The king moved quickly and caught Hotspur at Shrewsbury, where in a hard- fought battle, the rebels were defeated. Hotspur was killed in the battle and his uncle executed for treason afterwards.

Surprisingly, Hotspur's father, the earl of Northumberland, was not punished for his part in the revolt. He was let off on the grounds that he had not actually fought the king. His pardon was a miscalculation on the king's part.

In 1405, the earl was in communication with Glyndwr and Mortimer. They struck a deal that looks like purest fantasy. England and Wales were to be divided into three parts. Glyndwr was to rule Wales and the border counties; the Percies were to get the north country and most of the midlands and East Anglia. Mortimer, a man with royal ancestry but no independent forces, was to have the remainder of the south and east.

If the settlement was fantastic, the alliance was potentially formidable, since other peers and the French and Scots were willing to support it.

But again, the Percies' ambitions were greater than their forces. The earl of Westmoreland, a member of the Neville clan, the Percies' rivals in the north, dispersed their forces. Percy himself was forced to flee to Scotland.

After the second Percy revolt, Henry was able to breath just a little bit easier. Percy, after some years in exile invaded England from Scotland in 1408, but this time he was killed, which ended one threat to the Lancastrian dynasty. Glyndwr was slowly beaten back into the mountains, and after 1409, he was a fugitive rather than a dangerous foe.

Earlier,  in 1406, two events abroad distracted Henry's foreign enemies.
 

Nevertheless, Henry IV never had a really easy time of it. There were several reasons for this. As Maurice Keen has said, "in an age when so much revolved about questions of inheritance, people had to be troubled by what had happened in 1399."   There were plots in favor of the Earl of March independent of the Percies, and rumors that Richard II was still alive.

Besides such doubts, there was the simple dissatisfaction and the disappointment in Henry's rule that I refereed to before.

This manifested itself in a most interesting way, in parliamentary criticism of the king's policies. In was in this period that Parliament and the commons within parliament were in the strongest position vis-a-vis a king that they ever were in the Middle Ages. Everyone had hoped that Henry would "live of his own," that is, run the government on his hereditary revenues and the customary royal export taxes, without further extraordinary grants from parliament. This had proved impossible.

Eventually he went to parliament to ask for subsidies. Right from the beginning of the reign, the commons were stubborn, and throughout the reign they used their leverage to get petitions granted by the king, to have auditors appointed to supervise royal spending, and to attempt to limit royal pensions and largess.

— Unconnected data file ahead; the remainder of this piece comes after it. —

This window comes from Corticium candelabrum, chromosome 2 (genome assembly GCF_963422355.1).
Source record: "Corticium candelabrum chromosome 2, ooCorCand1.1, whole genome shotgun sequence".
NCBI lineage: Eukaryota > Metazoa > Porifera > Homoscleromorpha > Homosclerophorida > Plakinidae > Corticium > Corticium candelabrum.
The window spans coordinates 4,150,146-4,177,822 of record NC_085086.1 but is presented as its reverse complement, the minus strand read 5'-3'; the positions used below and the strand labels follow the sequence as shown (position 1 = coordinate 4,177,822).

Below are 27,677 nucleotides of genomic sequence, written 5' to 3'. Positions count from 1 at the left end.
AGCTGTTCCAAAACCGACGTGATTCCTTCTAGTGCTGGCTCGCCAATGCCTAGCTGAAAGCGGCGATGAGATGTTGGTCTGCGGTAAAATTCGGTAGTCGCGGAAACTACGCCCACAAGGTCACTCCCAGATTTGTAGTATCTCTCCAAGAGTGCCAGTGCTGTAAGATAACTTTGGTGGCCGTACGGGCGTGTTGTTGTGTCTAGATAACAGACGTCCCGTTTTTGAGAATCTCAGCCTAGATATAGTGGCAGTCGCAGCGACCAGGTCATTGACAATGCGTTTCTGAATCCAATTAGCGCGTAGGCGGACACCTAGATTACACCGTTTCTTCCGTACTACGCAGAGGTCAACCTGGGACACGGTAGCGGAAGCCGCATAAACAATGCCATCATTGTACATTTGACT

Finally the commons did not hesitate to voice some opinions on matters of high politics. The pardon of the earl of Northumberland in 1403 was partly a matter of pressure from the commons.

Throughout the fourteenth century, the importance of parliament as a forum where the most important business of the realm was done had grown. Now, in the first decade of the fifteenth century, it had achieved some independent power in the decision-making process. The prominence of the commons, which claimed for the first time the sole right to introduce money bills, was greater than ever.

This prominence was not, however, to be permanent. As we shall see, when political rivalries between the great nobles got nasty, the commons would back away from state affairs as too dangerous to meddle in.

Henry IV's final tribulation was to be his own son. The young Henry of Monmouth, Prince of Wales, was not the playboy of Shakespeare's plays.  He acquired such a following that he aroused the jealousy of his father and his brother Thomas.

In 1411, there was a serious division in the government. The two competing French factions were each bidding for English support. The Prince of Wales favored the duke of Burgundy, who controlled Flanders and thus England's chief trading partners. Another party, including Thomas, supported Burgundy's rivals, the Armangacs. In 1411 an English force allied with Burgundy entered Paris. But before the campaign was over, Thomas had got his father to fire the Prince of Wales from the council and make a new alliance with the Armangacs, so that he, Thomas, could take his own expedition to France.

The dismissal of the Prince of Wales was a scandal. The House of Commons gave the prince a vote of thanks, which was something of rebuke to the king. The whole matter emphasized the continuing unpopularity of Henry IV. When King Henry died in 1413, it must have been a relief to many of his subjects.


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Copyright (C) 1998, Steven Muhlberger.